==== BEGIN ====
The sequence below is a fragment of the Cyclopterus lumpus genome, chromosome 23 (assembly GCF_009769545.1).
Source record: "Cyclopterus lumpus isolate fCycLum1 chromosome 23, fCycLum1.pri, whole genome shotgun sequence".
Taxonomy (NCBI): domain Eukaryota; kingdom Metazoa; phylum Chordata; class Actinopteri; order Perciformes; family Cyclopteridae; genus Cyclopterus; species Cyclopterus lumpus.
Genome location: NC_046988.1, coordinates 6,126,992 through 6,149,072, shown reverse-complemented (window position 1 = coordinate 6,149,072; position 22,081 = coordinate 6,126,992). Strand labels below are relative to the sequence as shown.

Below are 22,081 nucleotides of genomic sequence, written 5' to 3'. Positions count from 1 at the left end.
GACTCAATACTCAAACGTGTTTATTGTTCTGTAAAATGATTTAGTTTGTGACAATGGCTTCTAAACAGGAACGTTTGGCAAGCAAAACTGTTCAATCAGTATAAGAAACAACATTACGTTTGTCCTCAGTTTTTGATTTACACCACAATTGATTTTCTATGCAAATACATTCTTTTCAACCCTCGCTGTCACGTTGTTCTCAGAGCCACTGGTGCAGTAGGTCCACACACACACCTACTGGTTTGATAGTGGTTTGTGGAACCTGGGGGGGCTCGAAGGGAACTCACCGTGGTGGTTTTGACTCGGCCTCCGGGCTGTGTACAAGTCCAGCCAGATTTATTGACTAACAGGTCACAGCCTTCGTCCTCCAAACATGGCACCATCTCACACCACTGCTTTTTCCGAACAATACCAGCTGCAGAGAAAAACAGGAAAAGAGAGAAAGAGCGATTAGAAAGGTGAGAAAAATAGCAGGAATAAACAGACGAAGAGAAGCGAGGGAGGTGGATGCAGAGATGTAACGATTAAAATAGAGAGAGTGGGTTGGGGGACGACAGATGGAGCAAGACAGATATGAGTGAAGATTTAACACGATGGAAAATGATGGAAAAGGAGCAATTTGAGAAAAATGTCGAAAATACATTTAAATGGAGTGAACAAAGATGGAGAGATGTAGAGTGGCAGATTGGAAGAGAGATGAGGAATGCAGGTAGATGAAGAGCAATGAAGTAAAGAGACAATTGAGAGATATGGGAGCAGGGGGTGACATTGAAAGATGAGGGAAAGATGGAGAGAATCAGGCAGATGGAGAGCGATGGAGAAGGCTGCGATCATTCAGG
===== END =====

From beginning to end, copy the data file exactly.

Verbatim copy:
The sequence below is a fragment of the Cyclopterus lumpus genome, chromosome 23 (assembly GCF_009769545.1).
Source record: "Cyclopterus lumpus isolate fCycLum1 chromosome 23, fCycLum1.pri, whole genome shotgun sequence".
Taxonomy (NCBI): domain Eukaryota; kingdom Metazoa; phylum Chordata; class Actinopteri; order Perciformes; family Cyclopteridae; genus Cyclopterus; species Cyclopterus lumpus.
Genome location: NC_046988.1, coordinates 6,126,992 through 6,149,072, shown reverse-complemented (window position 1 = coordinate 6,149,072; position 22,081 = coordinate 6,126,992). Strand labels below are relative to the sequence as shown.

Below are 22,081 nucleotides of genomic sequence, written 5' to 3'. Positions count from 1 at the left end.
GACTCAATACTCAAACGTGTTTATTGTTCTGTAAAATGATTTAGTTTGTGACAATGGCTTCTAAACAGGAACGTTTGGCAAGCAAAACTGTTCAATCAGTATAAGAAACAACATTACGTTTGTCCTCAGTTTTTGATTTACACCACAATTGATTTTCTATGCAAATACATTCTTTTCAACCCTCGCTGTCACGTTGTTCTCAGAGCCACTGGTGCAGTAGGTCCACACACACACCTACTGGTTTGATAGTGGTTTGTGGAACCTGGGGGGGCTCGAAGGGAACTCACCGTGGTGGTTTTGACTCGGCCTCCGGGCTGTGTACAAGTCCAGCCAGATTTATTGACTAACAGGTCACAGCCTTCGTCCTCCAAACATGGCACCATCTCACACCACTGCTTTTTCCGAACAATACCAGCTGCAGAGAAAAACAGGAAAAGAGAGAAAGAGCGATTAGAAAGGTGAGAAAAATAGCAGGAATAAACAGACGAAGAGAAGCGAGGGAGGTGGATGCAGAGATGTAACGATTAAAATAGAGAGAGTGGGTTGGGGGACGACAGATGGAGCAAGACAGATATGAGTGAAGATTTAACACGATGGAAAATGATGGAAAAGGAGCAATTTGAGAAAAATGTCGAAAATACATTTAAATGGAGTGAACAAAGATGGAGAGATGTAGAGTGGCAGATTGGAAGAGAGATGAGGAATGCAGGTAGATGAAGAGCAATGAAGTAAAGAGACAATTGAGAGATATGGGAGCAGGGGGTGACATTGAAAGATGAGGGAAAGATGGAGAGAATCAGGCAGATGGAGAGCGATGGAGAAGGCTGCGATCATTCAGG